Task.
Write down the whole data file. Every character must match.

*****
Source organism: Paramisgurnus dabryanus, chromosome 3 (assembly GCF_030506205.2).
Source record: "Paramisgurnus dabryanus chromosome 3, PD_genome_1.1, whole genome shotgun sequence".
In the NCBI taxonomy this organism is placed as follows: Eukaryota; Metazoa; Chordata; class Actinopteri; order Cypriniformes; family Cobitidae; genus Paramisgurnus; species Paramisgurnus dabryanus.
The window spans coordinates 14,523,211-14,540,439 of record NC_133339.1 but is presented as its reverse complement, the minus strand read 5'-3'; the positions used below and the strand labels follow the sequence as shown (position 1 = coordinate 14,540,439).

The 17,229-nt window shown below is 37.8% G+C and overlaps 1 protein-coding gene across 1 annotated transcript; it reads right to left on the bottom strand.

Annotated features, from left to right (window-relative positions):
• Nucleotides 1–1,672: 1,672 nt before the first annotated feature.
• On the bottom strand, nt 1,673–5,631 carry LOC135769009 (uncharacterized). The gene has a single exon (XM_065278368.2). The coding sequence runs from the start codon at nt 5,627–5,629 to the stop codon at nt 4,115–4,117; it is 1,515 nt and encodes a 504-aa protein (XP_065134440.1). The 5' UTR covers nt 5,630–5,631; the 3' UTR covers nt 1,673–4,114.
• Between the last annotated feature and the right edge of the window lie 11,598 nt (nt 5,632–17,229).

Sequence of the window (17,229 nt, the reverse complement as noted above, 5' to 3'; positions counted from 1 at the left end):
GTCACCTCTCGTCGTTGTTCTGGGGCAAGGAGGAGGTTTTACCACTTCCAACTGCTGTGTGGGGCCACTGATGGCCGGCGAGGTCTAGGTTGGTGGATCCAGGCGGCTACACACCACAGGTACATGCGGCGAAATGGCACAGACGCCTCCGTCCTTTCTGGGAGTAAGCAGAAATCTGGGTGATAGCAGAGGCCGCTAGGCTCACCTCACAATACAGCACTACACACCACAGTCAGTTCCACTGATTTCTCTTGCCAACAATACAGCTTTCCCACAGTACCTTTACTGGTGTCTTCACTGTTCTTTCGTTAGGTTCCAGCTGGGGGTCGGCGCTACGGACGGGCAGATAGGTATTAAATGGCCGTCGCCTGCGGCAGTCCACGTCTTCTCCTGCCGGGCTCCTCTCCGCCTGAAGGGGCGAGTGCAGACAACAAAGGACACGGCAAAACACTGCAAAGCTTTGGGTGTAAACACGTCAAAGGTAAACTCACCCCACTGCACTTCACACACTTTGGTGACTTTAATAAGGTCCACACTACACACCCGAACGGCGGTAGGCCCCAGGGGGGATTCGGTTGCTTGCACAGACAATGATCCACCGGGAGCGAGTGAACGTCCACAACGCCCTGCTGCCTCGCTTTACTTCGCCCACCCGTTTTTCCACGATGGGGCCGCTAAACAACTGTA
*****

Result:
Source organism: Paramisgurnus dabryanus, chromosome 3 (assembly GCF_030506205.2).
Source record: "Paramisgurnus dabryanus chromosome 3, PD_genome_1.1, whole genome shotgun sequence".
In the NCBI taxonomy this organism is placed as follows: Eukaryota; Metazoa; Chordata; class Actinopteri; order Cypriniformes; family Cobitidae; genus Paramisgurnus; species Paramisgurnus dabryanus.
The window spans coordinates 14,523,211-14,540,439 of record NC_133339.1 but is presented as its reverse complement, the minus strand read 5'-3'; the positions used below and the strand labels follow the sequence as shown (position 1 = coordinate 14,540,439).

The 17,229-nt window shown below is 37.8% G+C and overlaps 1 protein-coding gene across 1 annotated transcript; it reads right to left on the bottom strand.

Annotated features, from left to right (window-relative positions):
• Nucleotides 1–1,672: 1,672 nt before the first annotated feature.
• On the bottom strand, nt 1,673–5,631 carry LOC135769009 (uncharacterized). The gene has a single exon (XM_065278368.2). The coding sequence runs from the start codon at nt 5,627–5,629 to the stop codon at nt 4,115–4,117; it is 1,515 nt and encodes a 504-aa protein (XP_065134440.1). The 5' UTR covers nt 5,630–5,631; the 3' UTR covers nt 1,673–4,114.
• Between the last annotated feature and the right edge of the window lie 11,598 nt (nt 5,632–17,229).

Sequence of the window (17,229 nt, the reverse complement as noted above, 5' to 3'; positions counted from 1 at the left end):
GTCACCTCTCGTCGTTGTTCTGGGGCAAGGAGGAGGTTTTACCACTTCCAACTGCTGTGTGGGGCCACTGATGGCCGGCGAGGTCTAGGTTGGTGGATCCAGGCGGCTACACACCACAGGTACATGCGGCGAAATGGCACAGACGCCTCCGTCCTTTCTGGGAGTAAGCAGAAATCTGGGTGATAGCAGAGGCCGCTAGGCTCACCTCACAATACAGCACTACACACCACAGTCAGTTCCACTGATTTCTCTTGCCAACAATACAGCTTTCCCACAGTACCTTTACTGGTGTCTTCACTGTTCTTTCGTTAGGTTCCAGCTGGGGGTCGGCGCTACGGACGGGCAGATAGGTATTAAATGGCCGTCGCCTGCGGCAGTCCACGTCTTCTCCTGCCGGGCTCCTCTCCGCCTGAAGGGGCGAGTGCAGACAACAAAGGACACGGCAAAACACTGCAAAGCTTTGGGTGTAAACACGTCAAAGGTAAACTCACCCCACTGCACTTCACACACTTTGGTGACTTTAATAAGGTCCACACTACACACCCGAACGGCGGTAGGCCCCAGGGGGGATTCGGTTGCTTGCACAGACAATGATCCACCGGGAGCGAGTGAACGTCCACAACGCCCTGCTGCCTCGCTTTACTTCGCCCACCCGTTTTTCCACGATGGGGCCGCTAAACAACTGTA